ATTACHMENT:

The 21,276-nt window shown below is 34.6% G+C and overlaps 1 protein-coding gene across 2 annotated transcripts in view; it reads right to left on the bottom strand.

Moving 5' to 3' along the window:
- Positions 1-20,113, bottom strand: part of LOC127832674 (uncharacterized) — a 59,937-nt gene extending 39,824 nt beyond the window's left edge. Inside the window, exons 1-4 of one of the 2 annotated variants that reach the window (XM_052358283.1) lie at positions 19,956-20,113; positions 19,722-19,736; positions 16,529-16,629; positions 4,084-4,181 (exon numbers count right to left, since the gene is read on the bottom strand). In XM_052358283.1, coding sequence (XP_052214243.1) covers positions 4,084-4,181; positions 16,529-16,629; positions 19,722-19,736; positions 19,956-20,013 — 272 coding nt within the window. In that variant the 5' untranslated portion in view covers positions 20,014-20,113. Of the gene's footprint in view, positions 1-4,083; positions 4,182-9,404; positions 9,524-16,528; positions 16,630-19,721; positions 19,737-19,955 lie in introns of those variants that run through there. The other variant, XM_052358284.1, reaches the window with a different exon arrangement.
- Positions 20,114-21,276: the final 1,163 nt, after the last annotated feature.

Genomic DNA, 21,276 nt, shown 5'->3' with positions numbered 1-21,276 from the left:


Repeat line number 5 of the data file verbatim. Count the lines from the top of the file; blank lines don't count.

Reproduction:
Genomic DNA, 21,276 nt, shown 5'->3' with positions numbered 1-21,276 from the left: